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Issue #1672      February 11, 2015

Vale Tom Uren

Courageous champion for justice and human rights

Tom Uren was one of the greatest politicians Australia ever had. I first came across him at Vietnam rallies when I lived in Sydney in the early 1970s. He was a very powerful speaker - eloquent, articulate, persuasive, rational and warm.

Tom was very sincere, totally opposed to human rights abuses committed against all people and strongly on the side of those who suffered tyranny. This is why he supported the Vietnamese, Cambodians and Laotians, the East Timorese and the West Papuans.

Yes, he was a supporter of left and progressive politics. To him, this meant following the politics of social justice, human rights, equality for all, fairness between nations and caring for the environment.

At a time when most of the ALP had sold out the East Timorese, he was one of a few who supported the liberation struggle of our former, valiant WW2 allies. Others in that group, of course, included Richie Gun and Ken Fry.

Because of his strong support, CIET (SA) – now AETFA SA, asked Tom to officially open the East Timor, Australia and the Region Conference. This conference was an international one and it was organised by CIET SA and held at Adelaide University in 1979. Tom made a great contribution.

Frequently, he spoke out about what was happening in Timor and always gave support to activists working in solidarity with the East Timorese.

I see that Bill Shorten has described Tom as a giant in the ALP, which is true. But, I also remember being at an East Timor Activists Conference in the early 1980s as the right was becoming far more dominant in the ALP. At a party organised by Tom to which he invited conference delegates, I remarked to an ALP staffer that he must be very proud working with people like Tom Uren. His response was that Tom was a fool for supporting East Timor and that he was working with others in the ALP to get rid of old fools like him!

Is it any wonder that the East Timorese got very little support from the ALP leadership during their struggle? It was rather ironic that towards the end of their struggle, it was Laurie Brereton, a key figure in the NSW right of the ALP who turned around the Party’s policy on this issue. Sadly, this did not follow through and when the ALP took office in 2007, there was no support from ALP MPs to reverse the Liberal Party’s policy to refuse to recognise the UN Convention of the Law of the Sea (UNCLOS) in relation to Timor-Leste – although Australia recognises the UNCLOS principle with NZ and the Solomons. This has resulted in Australia taking a lot of the oil and gas from Timor-Leste’s half of the Timor Sea.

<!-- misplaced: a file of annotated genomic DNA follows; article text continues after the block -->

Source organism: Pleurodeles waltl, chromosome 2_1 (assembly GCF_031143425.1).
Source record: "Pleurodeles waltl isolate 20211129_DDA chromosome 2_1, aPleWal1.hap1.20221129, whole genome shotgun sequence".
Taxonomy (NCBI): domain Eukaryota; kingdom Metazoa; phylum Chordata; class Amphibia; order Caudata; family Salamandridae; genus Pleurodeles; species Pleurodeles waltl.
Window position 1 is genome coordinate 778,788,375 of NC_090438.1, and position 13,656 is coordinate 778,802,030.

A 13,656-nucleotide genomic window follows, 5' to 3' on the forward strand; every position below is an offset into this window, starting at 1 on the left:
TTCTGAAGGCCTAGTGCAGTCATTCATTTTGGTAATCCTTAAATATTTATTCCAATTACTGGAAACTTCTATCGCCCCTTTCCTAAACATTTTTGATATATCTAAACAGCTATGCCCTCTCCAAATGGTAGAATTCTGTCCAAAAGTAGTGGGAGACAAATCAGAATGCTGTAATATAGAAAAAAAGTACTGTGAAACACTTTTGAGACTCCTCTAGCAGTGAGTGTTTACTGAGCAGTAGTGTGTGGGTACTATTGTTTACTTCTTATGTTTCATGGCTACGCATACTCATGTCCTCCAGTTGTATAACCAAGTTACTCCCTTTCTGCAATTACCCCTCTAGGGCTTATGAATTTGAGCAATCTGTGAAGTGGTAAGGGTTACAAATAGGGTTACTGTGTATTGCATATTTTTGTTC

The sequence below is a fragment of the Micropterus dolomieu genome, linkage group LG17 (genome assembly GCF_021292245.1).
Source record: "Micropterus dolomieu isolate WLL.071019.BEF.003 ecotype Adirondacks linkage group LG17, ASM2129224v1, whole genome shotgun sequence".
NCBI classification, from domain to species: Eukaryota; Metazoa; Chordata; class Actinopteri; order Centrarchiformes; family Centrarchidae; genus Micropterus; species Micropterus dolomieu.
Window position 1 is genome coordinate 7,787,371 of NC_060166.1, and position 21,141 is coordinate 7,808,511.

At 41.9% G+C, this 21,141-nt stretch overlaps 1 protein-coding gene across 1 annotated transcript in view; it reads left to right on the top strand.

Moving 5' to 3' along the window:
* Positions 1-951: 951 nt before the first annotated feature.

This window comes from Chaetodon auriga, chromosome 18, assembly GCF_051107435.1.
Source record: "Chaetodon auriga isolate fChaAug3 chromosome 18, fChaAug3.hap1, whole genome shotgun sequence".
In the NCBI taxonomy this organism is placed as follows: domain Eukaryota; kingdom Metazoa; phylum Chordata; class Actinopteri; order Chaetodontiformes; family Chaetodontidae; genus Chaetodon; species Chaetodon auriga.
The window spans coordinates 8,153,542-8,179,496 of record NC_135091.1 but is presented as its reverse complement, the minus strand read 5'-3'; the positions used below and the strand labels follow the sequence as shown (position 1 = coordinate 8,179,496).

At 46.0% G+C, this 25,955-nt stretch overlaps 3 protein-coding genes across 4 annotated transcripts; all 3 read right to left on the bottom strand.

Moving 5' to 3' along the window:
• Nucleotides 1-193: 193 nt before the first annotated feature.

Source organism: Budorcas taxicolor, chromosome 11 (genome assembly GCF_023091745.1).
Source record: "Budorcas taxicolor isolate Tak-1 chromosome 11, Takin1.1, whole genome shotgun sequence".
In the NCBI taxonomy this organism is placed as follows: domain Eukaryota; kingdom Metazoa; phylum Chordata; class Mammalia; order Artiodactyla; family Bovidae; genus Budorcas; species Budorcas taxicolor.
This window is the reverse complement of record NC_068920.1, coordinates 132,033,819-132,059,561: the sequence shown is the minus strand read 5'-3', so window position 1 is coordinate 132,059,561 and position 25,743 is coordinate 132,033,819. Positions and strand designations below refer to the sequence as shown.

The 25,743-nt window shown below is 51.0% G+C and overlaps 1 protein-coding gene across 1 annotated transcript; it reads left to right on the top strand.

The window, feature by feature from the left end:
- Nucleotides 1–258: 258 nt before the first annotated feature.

Tom Uren always stood for human decency in relations between people and was totally opposed to racism.

Even though he was a victim of the Japanese military during WW2, he did not harbour anti-Japanese sentiments. Tom had been captured in West Timor and sent to work on the infamous Thai Burma railway as a POW and later he worked in a slave camp in Japan not far from Nagasaki, where he saw the atomic bombing of Nagasaki from a distance.

During the official recognition of the 60th anniversary of the end of WW2, I saw Tom being interviewed at Hellfire Pass, a part of the railway in Thailand. The interviewer asked him what the conditions were like. Tom’s reply was that it was like hell on earth.

“We were expected to pick and shovel through solid rock to make this cutting. We worked long hours on extremely meagre rations. Many of the men were extremely sick. A huge number had dysentery and they were literally shitting their lives away. There was virtually no medication for the sick. I saw men on many occasions drop dead while they were on the job.”

The interviewer then asked Tom what he thought about Japanese people because of his experiences. His answer was: “I hated every last one of them and I would not have cared if they had been all wiped out!”

He was then asked if he still had the same attitude. His answer was a definite “No!” Tom then went on to say that “I did not keep that opinion for long.

Later, I was transferred to a slave camp in Japan. There I met Japanese political prisoners. These people had the courage to oppose Japanese fascism on its own grounds. They were very courageous people. They were my brothers. They were my comrades. Many people who harbour ill-will to all Japanese people because of WW2 do not understand one important fact. And that is that during WW2, we were not fighting the Japanese people, we were fighting Japanese fascism and there is a great difference.”

His analysis of the conflict between Australia and Japan avoided the racism against all Japanese that Bruce Ruxton’s analysis embraced.

Because of his experiences during WW2, Tom became a devoted peace activist and was opposed to nuclear weapons and the nuclear industry.

His quest for social justice led him to be a strong advocate for socialism. Tom Uren was a giant physically, but a gentle one. He was also a boxer, but more importantly, he used his strength and energy to fight for a fairer and safer world.

Farewell, Comrade Tom. You will never be forgotten.

Andrew (Andy) Alcock
Information Officer
Australia East Timor Association SA Inc

Next article – Culture & Life – Pro-democracy thugs, political prisoners & the destruction of NHS

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